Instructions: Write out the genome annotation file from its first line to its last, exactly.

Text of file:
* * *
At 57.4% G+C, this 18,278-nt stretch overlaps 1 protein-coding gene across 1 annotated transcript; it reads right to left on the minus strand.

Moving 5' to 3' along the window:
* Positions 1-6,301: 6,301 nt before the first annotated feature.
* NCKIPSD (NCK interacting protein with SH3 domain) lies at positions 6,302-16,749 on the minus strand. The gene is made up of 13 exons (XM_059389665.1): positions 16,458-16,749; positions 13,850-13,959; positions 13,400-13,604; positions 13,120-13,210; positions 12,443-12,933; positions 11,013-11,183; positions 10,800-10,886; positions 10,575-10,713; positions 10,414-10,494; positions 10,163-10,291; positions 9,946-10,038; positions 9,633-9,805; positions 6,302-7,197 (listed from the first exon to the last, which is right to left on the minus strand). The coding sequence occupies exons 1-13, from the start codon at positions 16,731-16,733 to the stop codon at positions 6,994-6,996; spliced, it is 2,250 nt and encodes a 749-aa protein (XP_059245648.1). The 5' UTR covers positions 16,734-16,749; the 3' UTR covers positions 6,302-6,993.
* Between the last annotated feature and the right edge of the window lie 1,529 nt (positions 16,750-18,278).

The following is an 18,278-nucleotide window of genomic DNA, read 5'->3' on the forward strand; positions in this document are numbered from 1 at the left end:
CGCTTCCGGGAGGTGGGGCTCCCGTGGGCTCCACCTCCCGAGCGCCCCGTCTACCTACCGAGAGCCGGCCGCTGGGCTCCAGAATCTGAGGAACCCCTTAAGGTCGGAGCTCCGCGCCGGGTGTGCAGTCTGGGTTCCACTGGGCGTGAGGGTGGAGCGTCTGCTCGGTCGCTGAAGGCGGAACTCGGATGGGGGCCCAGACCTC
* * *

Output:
At 57.4% G+C, this 18,278-nt stretch overlaps 1 protein-coding gene across 1 annotated transcript; it reads right to left on the minus strand.

Moving 5' to 3' along the window:
* Positions 1-6,301: 6,301 nt before the first annotated feature.
* NCKIPSD (NCK interacting protein with SH3 domain) lies at positions 6,302-16,749 on the minus strand. The gene is made up of 13 exons (XM_059389665.1): positions 16,458-16,749; positions 13,850-13,959; positions 13,400-13,604; positions 13,120-13,210; positions 12,443-12,933; positions 11,013-11,183; positions 10,800-10,886; positions 10,575-10,713; positions 10,414-10,494; positions 10,163-10,291; positions 9,946-10,038; positions 9,633-9,805; positions 6,302-7,197 (listed from the first exon to the last, which is right to left on the minus strand). The coding sequence occupies exons 1-13, from the start codon at positions 16,731-16,733 to the stop codon at positions 6,994-6,996; spliced, it is 2,250 nt and encodes a 749-aa protein (XP_059245648.1). The 5' UTR covers positions 16,734-16,749; the 3' UTR covers positions 6,302-6,993.
* Between the last annotated feature and the right edge of the window lie 1,529 nt (positions 16,750-18,278).

The following is an 18,278-nucleotide window of genomic DNA, read 5'->3' on the forward strand; positions in this document are numbered from 1 at the left end:
CGCTTCCGGGAGGTGGGGCTCCCGTGGGCTCCACCTCCCGAGCGCCCCGTCTACCTACCGAGAGCCGGCCGCTGGGCTCCAGAATCTGAGGAACCCCTTAAGGTCGGAGCTCCGCGCCGGGTGTGCAGTCTGGGTTCCACTGGGCGTGAGGGTGGAGCGTCTGCTCGGTCGCTGAAGGCGGAACTCGGATGGGGGCCCAGACCTC